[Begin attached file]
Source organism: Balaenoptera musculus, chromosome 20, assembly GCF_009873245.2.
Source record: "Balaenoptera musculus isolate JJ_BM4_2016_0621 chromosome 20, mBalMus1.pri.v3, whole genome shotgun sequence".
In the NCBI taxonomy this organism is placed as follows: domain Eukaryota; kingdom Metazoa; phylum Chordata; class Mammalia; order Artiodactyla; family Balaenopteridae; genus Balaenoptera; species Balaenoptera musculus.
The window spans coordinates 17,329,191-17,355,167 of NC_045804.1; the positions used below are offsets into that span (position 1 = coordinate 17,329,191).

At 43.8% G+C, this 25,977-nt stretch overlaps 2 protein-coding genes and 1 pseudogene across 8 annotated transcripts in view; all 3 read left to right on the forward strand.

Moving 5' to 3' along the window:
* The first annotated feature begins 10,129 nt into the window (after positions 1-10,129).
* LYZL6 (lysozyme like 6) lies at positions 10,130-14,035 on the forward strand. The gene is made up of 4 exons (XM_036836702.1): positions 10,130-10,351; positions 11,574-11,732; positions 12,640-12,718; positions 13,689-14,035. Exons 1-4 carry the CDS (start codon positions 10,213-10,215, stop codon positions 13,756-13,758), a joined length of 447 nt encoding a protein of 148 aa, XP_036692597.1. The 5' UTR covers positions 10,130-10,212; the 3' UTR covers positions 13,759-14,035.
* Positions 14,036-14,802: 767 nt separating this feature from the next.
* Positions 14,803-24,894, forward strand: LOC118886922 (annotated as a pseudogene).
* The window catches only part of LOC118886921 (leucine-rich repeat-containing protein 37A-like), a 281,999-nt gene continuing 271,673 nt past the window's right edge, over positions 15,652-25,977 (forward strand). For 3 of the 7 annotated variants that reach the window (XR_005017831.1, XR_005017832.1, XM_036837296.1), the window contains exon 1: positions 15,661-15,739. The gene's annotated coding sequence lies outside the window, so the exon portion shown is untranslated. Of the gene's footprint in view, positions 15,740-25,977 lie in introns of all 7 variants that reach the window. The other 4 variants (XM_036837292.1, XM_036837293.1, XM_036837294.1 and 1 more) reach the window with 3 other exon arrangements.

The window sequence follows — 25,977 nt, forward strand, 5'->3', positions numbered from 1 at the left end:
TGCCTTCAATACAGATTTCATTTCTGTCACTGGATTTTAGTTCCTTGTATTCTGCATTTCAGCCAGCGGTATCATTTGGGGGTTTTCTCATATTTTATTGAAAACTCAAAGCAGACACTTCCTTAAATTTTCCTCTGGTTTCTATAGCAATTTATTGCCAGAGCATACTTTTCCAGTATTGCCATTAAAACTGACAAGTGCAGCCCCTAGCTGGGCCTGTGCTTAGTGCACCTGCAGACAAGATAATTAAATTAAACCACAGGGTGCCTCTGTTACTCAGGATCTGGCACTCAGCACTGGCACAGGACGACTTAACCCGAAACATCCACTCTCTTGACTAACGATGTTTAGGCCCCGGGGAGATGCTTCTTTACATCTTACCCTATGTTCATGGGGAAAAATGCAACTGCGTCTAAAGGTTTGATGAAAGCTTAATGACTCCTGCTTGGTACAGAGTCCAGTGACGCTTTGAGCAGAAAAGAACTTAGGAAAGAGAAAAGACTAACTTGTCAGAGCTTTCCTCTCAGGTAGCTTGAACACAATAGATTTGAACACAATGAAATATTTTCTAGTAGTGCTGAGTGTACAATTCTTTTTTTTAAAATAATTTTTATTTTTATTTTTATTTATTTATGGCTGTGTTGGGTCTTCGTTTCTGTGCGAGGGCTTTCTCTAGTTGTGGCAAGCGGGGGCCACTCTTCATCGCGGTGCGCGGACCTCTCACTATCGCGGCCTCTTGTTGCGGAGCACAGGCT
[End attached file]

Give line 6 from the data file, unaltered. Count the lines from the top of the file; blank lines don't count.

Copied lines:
Moving 5' to 3' along the window: